The latest: What we’re up to...and why.
This Sunday I will be headed to Colorado Springs to attend the Safe Sport Leadership Conference, hosted by USA Swimming. In addition to taking part in a panel discussion Monday morning, I will have the honor/opportunity/responsibility of giving the keynote (!) address Monday night. Attendees will include leaders from the United States Olympic Committee and Olympic sport National Governing Bodies. I have been preparing the presentation of a lifetime (my lifetime anyway) for two weeks now, and I know that all that I can ever be or bring to any situation is the truest version of me, and I am certain that—if nothing else—it will live up to the Thoreau quote that I posted the other day, “that I will give them a strong dose of myself.”
Given the opportunity to speak to the most influential decision-makers in amateur sports, with many other leaders from national youth serving organizations in attendance…a captive audience for thirty minutes…what would *you* want to say to them? What would *you* need them to know?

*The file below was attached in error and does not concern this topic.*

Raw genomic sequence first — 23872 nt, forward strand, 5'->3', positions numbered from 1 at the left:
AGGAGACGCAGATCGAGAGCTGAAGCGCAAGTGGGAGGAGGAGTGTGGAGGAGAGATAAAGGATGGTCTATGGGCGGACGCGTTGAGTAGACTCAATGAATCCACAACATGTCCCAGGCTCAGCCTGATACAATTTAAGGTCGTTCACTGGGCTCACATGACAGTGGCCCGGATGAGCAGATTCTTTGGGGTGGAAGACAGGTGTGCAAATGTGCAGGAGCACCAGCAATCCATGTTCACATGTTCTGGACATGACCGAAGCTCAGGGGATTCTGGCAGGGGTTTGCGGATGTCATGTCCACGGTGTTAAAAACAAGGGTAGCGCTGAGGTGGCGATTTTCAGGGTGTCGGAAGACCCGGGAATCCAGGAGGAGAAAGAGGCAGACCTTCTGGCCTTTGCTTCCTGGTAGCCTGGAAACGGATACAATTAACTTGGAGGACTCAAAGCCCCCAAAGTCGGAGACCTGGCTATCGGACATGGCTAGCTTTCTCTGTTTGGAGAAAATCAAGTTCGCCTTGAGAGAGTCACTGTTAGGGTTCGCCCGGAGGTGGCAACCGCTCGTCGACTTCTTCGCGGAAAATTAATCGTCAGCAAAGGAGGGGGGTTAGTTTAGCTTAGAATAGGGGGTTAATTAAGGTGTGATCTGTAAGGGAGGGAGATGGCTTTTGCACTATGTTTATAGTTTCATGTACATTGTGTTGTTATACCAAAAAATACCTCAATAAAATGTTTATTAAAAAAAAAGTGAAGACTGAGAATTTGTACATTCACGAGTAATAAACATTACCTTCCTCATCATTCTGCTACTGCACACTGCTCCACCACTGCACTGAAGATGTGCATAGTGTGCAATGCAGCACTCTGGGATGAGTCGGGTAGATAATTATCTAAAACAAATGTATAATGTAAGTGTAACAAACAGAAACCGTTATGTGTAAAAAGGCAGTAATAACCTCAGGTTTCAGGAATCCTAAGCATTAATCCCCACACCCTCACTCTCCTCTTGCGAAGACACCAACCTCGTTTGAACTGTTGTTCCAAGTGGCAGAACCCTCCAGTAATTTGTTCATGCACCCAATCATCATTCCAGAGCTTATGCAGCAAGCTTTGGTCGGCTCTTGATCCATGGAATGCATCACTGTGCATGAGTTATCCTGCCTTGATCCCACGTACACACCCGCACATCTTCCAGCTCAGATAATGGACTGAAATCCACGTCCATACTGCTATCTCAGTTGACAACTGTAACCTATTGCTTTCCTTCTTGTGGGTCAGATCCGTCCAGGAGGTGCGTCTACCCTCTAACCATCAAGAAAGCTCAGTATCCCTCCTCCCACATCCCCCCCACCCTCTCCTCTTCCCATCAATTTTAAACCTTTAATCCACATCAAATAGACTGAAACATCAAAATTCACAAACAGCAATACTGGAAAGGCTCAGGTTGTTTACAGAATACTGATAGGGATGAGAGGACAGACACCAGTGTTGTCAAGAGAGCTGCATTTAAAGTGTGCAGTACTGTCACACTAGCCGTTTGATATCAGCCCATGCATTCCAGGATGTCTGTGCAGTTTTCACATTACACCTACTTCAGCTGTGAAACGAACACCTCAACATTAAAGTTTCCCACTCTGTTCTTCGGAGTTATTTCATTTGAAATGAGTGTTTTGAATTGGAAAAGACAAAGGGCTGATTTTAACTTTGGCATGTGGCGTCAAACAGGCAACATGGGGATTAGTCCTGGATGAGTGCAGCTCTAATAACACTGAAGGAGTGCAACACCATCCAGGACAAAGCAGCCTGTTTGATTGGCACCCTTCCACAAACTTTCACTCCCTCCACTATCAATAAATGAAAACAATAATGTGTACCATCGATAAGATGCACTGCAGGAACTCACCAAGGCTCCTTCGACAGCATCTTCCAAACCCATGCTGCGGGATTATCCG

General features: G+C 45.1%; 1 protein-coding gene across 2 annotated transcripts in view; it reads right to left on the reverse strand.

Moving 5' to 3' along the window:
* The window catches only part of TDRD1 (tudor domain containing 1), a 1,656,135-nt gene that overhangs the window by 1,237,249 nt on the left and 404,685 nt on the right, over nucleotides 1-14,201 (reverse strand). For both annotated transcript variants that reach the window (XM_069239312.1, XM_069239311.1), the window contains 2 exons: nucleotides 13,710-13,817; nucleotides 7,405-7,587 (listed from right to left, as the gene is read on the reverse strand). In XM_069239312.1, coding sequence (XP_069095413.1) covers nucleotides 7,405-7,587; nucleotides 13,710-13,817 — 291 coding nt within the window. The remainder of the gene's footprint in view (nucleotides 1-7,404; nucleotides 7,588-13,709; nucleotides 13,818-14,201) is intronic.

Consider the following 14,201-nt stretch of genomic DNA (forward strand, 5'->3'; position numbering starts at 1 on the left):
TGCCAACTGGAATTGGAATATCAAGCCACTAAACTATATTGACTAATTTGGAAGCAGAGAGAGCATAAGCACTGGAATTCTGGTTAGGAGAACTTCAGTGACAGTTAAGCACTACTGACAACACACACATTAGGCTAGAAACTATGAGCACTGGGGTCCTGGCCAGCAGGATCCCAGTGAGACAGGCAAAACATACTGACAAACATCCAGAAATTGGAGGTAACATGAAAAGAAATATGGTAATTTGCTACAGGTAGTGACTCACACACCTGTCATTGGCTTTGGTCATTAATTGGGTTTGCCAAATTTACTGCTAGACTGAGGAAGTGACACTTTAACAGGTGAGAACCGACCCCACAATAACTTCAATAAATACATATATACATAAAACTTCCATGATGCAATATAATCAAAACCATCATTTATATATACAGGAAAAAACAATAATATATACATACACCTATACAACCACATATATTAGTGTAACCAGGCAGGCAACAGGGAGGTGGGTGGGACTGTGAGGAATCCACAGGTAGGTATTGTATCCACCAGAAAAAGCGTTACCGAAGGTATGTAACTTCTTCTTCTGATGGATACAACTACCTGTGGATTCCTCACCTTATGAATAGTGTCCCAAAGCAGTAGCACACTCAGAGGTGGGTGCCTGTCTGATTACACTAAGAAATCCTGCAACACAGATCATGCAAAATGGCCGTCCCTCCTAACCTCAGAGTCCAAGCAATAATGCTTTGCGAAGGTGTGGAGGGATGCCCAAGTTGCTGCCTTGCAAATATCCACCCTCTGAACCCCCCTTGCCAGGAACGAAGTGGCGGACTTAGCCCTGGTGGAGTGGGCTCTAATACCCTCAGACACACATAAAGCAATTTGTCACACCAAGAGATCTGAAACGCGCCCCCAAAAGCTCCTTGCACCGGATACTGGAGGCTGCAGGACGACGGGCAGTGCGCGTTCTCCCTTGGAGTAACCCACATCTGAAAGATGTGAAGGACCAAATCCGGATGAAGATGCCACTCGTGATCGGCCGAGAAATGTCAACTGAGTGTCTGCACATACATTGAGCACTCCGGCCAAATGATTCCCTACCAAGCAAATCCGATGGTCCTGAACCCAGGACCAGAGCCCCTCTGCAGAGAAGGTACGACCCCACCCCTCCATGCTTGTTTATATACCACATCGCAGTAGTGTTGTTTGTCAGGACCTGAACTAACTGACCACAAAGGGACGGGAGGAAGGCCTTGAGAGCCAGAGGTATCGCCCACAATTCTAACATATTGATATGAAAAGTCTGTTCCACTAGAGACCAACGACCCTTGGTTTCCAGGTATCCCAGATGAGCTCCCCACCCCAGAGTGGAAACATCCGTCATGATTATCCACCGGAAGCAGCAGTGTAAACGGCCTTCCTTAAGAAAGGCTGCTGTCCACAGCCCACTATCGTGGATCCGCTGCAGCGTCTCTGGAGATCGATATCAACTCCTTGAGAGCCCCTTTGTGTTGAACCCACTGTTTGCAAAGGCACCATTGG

“Two champions who stepped out of the shadows, shined a light on the the dark secret of child sexual abuse and showed us how to understand it and begin to heal.”
Gary Smith on heroes Kayla Harrison & R.A. Dickey in this week’s Sports Illustrated cover story: “Speak up, Speak out”
It was the summer before high school, and Christopher Gavagan, then 13, was preparing to leave the safe familiarity of the friends he had known during his boyhood. With a plan to excel at ice hockey, he began training on inline skates, moving through his New York City neighborhood, up and down the streets until, he said, “I turned down the wrong street.”
Gavagan, now a filmmaker, was one of eight panelists who participated Friday in a discussion about young athletes who have been sexually assaulted or abused by their coaches. The panel was part of the MaleSurvivor 13th International Conference, held this year at John Jay College of Criminal Justice. The conference brought together men who have been sexually abused, as well as psychologists, social workers, academics and members of the legal community.
You can read Eric V. Copage’s full article here.